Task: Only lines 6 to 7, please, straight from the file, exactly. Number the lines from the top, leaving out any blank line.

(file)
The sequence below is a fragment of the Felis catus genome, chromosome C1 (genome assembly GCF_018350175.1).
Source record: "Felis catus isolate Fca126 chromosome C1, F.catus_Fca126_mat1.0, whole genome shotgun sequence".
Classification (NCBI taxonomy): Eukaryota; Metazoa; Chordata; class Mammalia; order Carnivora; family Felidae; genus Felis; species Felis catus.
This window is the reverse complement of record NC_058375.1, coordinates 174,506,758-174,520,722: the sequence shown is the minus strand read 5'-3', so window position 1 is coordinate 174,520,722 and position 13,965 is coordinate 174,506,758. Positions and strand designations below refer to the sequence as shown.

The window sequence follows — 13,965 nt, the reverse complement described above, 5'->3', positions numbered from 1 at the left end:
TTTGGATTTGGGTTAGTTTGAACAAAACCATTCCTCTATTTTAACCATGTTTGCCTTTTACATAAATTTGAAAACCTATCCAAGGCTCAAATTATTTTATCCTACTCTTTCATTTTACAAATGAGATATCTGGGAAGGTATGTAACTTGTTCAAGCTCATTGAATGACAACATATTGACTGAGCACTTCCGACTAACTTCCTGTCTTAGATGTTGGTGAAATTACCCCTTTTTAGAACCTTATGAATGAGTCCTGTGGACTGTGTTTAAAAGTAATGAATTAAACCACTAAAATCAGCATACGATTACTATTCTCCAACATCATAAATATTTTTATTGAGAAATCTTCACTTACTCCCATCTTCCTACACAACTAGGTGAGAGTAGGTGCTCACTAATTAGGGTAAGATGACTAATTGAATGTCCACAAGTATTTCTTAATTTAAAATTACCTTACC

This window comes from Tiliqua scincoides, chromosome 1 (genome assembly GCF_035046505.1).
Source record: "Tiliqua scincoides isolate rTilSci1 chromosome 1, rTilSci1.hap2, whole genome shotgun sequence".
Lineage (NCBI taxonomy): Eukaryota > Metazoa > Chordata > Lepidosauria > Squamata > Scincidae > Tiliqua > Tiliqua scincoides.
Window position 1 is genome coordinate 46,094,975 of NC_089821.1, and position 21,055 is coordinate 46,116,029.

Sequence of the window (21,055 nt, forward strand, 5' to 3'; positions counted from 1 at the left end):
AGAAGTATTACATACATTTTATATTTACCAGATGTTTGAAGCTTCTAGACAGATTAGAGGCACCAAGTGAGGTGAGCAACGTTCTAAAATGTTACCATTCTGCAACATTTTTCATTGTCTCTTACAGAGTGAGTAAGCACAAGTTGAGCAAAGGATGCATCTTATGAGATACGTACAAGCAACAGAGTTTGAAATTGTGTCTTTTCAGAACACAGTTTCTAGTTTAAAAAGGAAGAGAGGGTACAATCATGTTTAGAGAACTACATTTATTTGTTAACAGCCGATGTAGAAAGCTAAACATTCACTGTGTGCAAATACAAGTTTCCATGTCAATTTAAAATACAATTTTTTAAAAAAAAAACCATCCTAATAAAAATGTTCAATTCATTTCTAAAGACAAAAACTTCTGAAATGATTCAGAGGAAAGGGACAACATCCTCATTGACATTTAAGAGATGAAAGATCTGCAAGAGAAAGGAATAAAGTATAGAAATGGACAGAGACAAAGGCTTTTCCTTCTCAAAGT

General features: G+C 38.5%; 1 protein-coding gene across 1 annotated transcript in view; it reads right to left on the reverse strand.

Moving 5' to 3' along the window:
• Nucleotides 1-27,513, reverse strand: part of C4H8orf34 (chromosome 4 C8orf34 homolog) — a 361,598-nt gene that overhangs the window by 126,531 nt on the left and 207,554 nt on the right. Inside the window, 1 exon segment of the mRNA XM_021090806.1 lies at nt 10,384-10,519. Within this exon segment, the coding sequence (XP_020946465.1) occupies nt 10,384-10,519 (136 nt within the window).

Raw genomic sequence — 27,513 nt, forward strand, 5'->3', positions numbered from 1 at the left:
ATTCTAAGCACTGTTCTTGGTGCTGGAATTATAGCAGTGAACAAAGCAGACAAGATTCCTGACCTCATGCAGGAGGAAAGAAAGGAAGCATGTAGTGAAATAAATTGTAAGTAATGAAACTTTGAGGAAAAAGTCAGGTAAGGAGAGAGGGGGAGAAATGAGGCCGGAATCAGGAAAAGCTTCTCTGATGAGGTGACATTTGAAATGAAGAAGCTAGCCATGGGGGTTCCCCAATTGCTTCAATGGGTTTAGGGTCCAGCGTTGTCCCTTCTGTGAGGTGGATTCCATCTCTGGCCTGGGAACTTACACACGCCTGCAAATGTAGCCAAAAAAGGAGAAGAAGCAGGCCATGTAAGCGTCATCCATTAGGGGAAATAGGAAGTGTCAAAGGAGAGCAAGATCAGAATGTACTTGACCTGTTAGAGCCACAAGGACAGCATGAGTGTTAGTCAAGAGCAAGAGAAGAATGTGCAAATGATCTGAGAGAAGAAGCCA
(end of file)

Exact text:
TTTGGATTTGGGTTAGTTTGAACAAAACCATTCCTCTATTTTAACCATGTTTGCCTTTTACATAAATTTGAAAACCTATCCAAGGCTCAAATTATTTTATCCTACTCTTTCATTTTACAAATGAGATATCTGGGAAGGTATGTAACTTGTTCAAGCTCATTGAATGACAACATATTGACTGAGCACTTCCGACTAACTTCCTGTCTTAGATGTTGGTGAAATTACCCCTTTTTAGAACCTTATGAATGAGTCCTGTGGACTGTGTTTAAAAGTAATGAATTAAACCACTAAAATCAGCATACGATTACTATTCTCCAACATCATAAATATTTTTATTGAGAAATCTTCACTTACTCCCATCTTCCTACACAACTAGGTGAGAGTAGGTGCTCACTAATTAGGGTAAGATGACTAATTGAATGTCCACAAGTATTTCTTAATTTAAAATTACCTTACC

This window comes from Tiliqua scincoides, chromosome 1 (genome assembly GCF_035046505.1).